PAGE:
The past half-decade has been a gold rush for new online lenders. With banks drowning in regulation and the explosion of big data opening the space to more upstarts, a wave of Web-based lending companies have emerged with the goal of luring more consumers.
The Federal Reserve's zero interest rate policy has also certainly helped. Yield-starved investors desperate for fixed-income returns have essentially played the role of bank roller, pouring money into new lending platforms.
Known as marketplace lenders, these companies originated nearly $9 billion in loans in 2014, up from about $100 million in 2009, according to venture firm Foundation Capital. While some of that money has been funded by banks, the majority has come from private equity firms, hedge funds, family offices and retail investors.
Now that Fed Chair Janet Yellen has indicated the Fed funds rate will rise above zero for the first time in more than six years, a key question is whether these investors will flock back to Treasurys and corporate bonds, removing tech start-ups' easy money punch bowl.
For now, that's not happening. Just this week, 4-year-old SoFi, which refinances student debt and offers mortgages and personal loans, said it had crossed the $2 billion mark for loans issued. SoFi has enough growth mojo that it's starting a competition whereby it will forgive one student loan—of up to $600,000—per quarter.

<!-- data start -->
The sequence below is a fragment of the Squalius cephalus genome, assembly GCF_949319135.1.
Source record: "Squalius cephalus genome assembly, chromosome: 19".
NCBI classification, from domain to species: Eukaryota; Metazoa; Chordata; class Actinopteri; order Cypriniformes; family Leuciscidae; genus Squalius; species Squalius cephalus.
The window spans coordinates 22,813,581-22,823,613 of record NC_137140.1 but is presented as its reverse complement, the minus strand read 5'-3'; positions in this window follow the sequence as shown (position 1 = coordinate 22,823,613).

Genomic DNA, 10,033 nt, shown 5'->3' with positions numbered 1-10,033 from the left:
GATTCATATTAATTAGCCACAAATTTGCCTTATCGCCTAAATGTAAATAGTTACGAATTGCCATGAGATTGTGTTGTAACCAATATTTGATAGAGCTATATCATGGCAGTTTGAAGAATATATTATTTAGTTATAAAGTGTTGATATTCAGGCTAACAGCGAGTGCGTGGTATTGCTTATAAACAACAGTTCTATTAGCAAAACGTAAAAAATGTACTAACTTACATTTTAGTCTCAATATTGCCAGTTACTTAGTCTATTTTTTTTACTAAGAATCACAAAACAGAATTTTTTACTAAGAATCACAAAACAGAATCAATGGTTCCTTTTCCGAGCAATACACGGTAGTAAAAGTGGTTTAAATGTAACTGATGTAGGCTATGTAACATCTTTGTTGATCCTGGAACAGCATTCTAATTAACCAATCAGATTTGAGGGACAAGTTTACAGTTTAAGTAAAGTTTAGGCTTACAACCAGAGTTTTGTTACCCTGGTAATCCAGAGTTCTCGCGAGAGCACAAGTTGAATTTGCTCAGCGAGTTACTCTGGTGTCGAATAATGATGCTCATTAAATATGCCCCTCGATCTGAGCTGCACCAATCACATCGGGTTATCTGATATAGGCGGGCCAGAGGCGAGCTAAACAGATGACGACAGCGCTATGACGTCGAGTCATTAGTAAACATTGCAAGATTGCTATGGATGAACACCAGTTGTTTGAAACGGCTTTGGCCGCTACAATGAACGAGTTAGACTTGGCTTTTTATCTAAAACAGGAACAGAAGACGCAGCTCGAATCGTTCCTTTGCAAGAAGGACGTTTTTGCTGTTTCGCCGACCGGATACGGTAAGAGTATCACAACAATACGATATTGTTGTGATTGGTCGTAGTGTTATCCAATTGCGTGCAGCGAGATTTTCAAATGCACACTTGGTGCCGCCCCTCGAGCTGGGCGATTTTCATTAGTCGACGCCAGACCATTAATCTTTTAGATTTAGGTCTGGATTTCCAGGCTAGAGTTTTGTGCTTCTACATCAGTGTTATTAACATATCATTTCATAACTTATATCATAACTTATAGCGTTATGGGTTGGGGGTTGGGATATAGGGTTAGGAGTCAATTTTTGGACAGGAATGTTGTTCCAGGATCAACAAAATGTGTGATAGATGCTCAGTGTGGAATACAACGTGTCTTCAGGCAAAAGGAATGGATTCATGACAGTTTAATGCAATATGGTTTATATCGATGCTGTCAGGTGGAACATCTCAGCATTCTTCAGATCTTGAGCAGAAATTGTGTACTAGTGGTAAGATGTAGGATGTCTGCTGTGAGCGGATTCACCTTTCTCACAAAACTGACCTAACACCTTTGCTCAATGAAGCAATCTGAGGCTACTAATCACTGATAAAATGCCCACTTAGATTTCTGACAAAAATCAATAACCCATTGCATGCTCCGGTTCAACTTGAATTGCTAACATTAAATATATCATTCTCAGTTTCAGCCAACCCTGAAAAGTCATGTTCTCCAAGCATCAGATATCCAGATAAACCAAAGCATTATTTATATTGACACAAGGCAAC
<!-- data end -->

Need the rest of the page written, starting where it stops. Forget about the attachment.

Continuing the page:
And Upstart, a fresh entry into the online lending market, got a big vote of support from private equity firm Victory Park Capital, which said it's increasing its commitment to finance $500 million worth of personal loans, up from $100 million.
"Their results give us confidence that this emerging [lending] platform is serving a critical market need," said Tom Welch, a principal at Victory Park, in a statement.
Of course, few doubt higher interest rates could eventually hurt these new lenders. Loans are sensitive to rates, so prices have to rise to protect margins. But for now, the demand for marketplace loans is soaring.